‘Lalan Fakir’s songs locate godliness in the basic human experience’


• Lalan Fakir •

By Ilina Sen

Illustration: Mayanglambam Dinesh

I WAS vaguely aware of Baul music as I was growing up, hearing it sung by itinerant Baul musicians at homes of relatives, on trains and bus stops as one ventured out of Kolkata during our annual visits to ‘see the family’ in Bengal. However, Lalan Fakir, who is reputed to have fathered the Baul tradition, as well as his music, came alive for me much later, when I developed a more conscious ear for Bangla poetry and music as a young adult visiting the Poush Mela of Santiniketan, and the Kenduli Mela close by, during the beautiful Birbhum winters.

Perhaps it was the slightly offbeat life that I was trying to live, working with people in Chhattisgarh, and my daily learning process of the joys, sorrows and concerns of the lives of ordinary people, that added to the Lalan magic. Certainly the long evenings I spent witnessing the Nawa Anjor cultural troupe rehearsing their play on the life of Veer Narayan Singh, Chhattisgarh’s popular hero of 1857, helped to heighten my appreciation for the music and the lyrics that the Bauls sang. However, with time and age I realised that Lalan’s lyrics had shades upon shades of meaning, and that they offered a rich and incremental reference point in one’s own journey of understanding life and society.

To illustrate, l want to share my journey with the lyrics of one of Lalan’s best known songs, Shob loke koy Lalan ke jaat sansare. This song made a huge impression on me when I first heard it one night in a Baul akhra at the Kenduli Mela. As I figured it, Lalan was making a statement denouncing differences of caste and creed and asserting the basic unity of the human experience. I compared this somewhere with a truism of Chhattisgarh’s mineworkers’ movement that was spelled out by Shankar Guha Niyogi — that there were only two gotiyars (communities) among people, the Baghwa gotiyar, and the Mankhe gotiyar. Roughly translated this meant that people were divided only into two groups, one which consisted of the man-eaters (read exploiters), and one that believed in living as humans, with humanity. Years later, when I had travelled some way in figuring out that religious and social structures were inherently patriarchal and built on the premise of marginalising women, the lyrics made this clear to me in Lalan’s inimitable style. Consider these lines:

Sunnat dile hoy musalman, 
Nari jatir ki ba bidhan
Bamun chini paitar proman
Bamni chinbi kemone…

A man becomes a confirmed Muslim through the sunnat (circumcision) operation, but what are the rules of confirmation for a (Muslim) woman? A (male) Brahmin can be recognised through his sacred thread; how do we recognise female Brahmins? Lalan’s commitment to gender justice was theoretical as well as practical. Lalan’s Baul followers tried to practise gender equity in their social and religious practice, but as my friend Mimlu Sen has shown in her book Baulsphere, this has not always been easy .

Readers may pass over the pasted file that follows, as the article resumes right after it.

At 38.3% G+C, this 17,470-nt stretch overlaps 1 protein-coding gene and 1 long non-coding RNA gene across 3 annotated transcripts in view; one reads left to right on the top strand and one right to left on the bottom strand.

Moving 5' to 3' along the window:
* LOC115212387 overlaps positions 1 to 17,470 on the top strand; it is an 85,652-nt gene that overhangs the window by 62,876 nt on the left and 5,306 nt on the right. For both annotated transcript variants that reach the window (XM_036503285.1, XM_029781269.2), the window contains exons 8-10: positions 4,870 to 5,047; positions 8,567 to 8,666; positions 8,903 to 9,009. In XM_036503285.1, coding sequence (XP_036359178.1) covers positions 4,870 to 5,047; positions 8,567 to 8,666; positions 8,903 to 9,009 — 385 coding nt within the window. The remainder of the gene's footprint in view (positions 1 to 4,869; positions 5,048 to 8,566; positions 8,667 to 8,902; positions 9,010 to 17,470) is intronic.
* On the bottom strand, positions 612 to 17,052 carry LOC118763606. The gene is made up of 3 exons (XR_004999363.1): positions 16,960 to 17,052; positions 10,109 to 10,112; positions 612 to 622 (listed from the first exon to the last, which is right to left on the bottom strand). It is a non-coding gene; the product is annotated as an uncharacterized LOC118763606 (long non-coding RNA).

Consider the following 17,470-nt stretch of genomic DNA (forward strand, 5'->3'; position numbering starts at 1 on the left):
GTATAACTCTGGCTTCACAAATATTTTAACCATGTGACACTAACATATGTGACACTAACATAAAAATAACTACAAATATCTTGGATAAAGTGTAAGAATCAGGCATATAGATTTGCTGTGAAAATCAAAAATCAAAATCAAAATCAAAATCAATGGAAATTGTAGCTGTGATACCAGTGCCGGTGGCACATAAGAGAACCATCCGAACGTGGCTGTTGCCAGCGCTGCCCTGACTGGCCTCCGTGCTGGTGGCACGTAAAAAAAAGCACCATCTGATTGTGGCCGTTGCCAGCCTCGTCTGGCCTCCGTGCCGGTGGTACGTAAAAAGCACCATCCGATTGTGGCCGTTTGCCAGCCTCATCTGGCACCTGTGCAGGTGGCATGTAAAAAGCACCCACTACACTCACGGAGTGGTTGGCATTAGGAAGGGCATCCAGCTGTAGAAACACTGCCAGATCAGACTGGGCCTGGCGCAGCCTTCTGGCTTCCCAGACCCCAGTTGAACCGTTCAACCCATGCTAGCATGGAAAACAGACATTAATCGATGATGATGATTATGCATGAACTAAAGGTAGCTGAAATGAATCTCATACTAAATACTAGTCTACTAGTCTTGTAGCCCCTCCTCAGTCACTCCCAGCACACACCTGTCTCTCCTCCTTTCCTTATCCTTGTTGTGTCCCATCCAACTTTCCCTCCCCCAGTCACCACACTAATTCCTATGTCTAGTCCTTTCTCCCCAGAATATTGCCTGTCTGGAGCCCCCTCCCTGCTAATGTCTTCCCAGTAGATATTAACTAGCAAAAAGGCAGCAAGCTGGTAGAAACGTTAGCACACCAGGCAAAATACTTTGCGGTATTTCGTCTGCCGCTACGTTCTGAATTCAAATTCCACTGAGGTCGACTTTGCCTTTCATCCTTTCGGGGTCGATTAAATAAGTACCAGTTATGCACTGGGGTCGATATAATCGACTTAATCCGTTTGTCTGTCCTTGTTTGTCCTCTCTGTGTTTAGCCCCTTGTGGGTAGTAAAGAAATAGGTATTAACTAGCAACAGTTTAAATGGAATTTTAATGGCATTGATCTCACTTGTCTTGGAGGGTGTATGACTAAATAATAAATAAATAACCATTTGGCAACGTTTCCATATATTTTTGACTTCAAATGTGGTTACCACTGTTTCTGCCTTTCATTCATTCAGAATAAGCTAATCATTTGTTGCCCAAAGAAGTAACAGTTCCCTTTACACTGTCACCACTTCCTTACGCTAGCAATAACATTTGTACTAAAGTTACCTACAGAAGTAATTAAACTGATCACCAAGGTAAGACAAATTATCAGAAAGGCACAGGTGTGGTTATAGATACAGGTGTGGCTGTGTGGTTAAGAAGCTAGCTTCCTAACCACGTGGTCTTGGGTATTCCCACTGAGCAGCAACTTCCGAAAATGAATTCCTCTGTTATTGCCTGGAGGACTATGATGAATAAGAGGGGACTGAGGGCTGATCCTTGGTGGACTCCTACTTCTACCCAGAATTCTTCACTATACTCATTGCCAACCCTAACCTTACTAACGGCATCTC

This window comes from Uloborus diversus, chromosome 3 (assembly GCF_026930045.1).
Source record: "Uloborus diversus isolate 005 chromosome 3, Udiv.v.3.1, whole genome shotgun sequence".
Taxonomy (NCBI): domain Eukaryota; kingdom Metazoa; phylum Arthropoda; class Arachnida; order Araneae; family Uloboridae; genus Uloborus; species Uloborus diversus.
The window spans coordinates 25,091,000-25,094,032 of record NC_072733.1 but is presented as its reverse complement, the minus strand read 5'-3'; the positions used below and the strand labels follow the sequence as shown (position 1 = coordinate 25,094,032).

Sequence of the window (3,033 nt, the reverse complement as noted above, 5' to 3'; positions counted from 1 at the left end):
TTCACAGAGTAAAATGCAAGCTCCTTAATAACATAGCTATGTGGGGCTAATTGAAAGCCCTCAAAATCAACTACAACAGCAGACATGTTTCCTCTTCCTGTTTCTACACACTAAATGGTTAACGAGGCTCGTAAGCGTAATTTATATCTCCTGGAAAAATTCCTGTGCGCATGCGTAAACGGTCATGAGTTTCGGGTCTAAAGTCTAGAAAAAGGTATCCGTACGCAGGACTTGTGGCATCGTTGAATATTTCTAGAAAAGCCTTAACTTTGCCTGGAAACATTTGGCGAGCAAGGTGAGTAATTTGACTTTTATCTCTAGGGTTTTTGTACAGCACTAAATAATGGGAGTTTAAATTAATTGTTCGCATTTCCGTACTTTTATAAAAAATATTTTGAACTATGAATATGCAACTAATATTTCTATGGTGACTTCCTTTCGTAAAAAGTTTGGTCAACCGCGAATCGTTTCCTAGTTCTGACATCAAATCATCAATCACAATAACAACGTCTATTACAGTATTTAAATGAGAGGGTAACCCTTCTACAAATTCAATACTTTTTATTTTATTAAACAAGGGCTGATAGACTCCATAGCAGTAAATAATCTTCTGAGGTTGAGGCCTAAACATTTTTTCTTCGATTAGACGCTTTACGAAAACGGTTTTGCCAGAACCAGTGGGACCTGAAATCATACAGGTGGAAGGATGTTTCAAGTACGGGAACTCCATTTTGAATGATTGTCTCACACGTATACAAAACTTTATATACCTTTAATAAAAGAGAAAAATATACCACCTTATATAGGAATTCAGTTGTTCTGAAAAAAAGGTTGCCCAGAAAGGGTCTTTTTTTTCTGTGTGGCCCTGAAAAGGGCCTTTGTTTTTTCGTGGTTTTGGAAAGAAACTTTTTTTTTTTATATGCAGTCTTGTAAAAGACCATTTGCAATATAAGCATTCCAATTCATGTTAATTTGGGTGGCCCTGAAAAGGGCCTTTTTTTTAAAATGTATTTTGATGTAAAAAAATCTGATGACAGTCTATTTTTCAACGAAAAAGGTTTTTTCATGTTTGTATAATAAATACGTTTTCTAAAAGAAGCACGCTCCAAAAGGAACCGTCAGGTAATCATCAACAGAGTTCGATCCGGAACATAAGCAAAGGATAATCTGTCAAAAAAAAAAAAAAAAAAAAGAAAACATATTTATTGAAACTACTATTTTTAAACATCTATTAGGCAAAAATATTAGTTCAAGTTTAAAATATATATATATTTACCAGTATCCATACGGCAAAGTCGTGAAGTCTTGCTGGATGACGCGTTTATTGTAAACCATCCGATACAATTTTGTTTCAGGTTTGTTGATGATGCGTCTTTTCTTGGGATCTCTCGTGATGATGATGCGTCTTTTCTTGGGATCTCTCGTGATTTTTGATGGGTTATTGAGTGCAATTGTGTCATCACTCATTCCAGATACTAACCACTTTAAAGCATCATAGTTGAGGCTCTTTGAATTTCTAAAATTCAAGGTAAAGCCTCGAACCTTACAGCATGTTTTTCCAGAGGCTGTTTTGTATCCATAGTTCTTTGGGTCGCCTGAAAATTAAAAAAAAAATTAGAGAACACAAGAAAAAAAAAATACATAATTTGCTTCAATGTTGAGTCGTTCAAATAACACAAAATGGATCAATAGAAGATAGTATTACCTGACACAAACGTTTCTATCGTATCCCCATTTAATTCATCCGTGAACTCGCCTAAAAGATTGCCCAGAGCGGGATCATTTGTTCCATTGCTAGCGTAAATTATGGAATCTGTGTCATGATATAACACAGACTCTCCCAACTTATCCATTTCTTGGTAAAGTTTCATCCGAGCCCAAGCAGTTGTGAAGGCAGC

‘Lalan engages with us as far and as long as we are willing to engage with him’

Lalan’s Sufiana lyrics are similarly multi-layered in meaning. Living in 18th century Bengal, standing at the crossroads of Tantrik, Vaishnavite and Islamic cultures, Lalan wrote and sang of an accessible, immediate divinity that was connected to ordinary people. Like Kabir’s at a different time and different place, his life story lays claim to both the Hindu and Muslim traditions. Lalan’s search for the eternal spirit who is also the beloved, takes him to the city of mirrors next to his own, where the neighbour, who eludes contact, lives: Amar Barir pashe arshi nagar, jethay porshi boshot kore, ami ekdin o na delkhilam tare. Sometimes, the beloved is within Lalan himself, speaks to him in voices, but is still unfound after a lifetime’s search. Kotha koy re dekha dai na.. nore chore buker bhitar….tobu khunjle janam bhor mele na.

The mystical Sufi experience is recognisable, and is very close to that of Bulle Shah, and other saints. Yet, at a different level, these songs are about different layers of consciousness within the human mind, and it is possible to interpret these lyrics as locating godliness within the basic human experience, or even as expressions of a schizophrenic mind. It is typical that Lalan leaves the actual interpretation to the listener, and as such engages with us as far and as long as we are willing to engage with him.

Lalan has been a great influence on me in more ways than I can specify. Perhaps, like his poetry, this too will be unravelled in time and space. What I do recognise however, is that Lalan has given me the ability to try to look beyond the obvious, to try to seek meaning and reason in totally nonsensical situations. The beauty of his poetry has kept up my ability to hope in bleak and dark situations.


Ilina SenProfessor Ilina Sen is a feminist scholar and human rights activist, who’s worked for many years in Chhattisgarh. Wife of activist Dr Binayak Sen, she’s professor of Women’s Studies at the Tata Institute of Social Sciences, Mumbai. She has written two books: A Space within the Struggle: Women’s Participation in People’s Struggles and Sukhvasin: The Migrant Women of Chhattisgarh. She is a life member of the People’s Union for Civil Liberties

Photo: Shailendra Pandey



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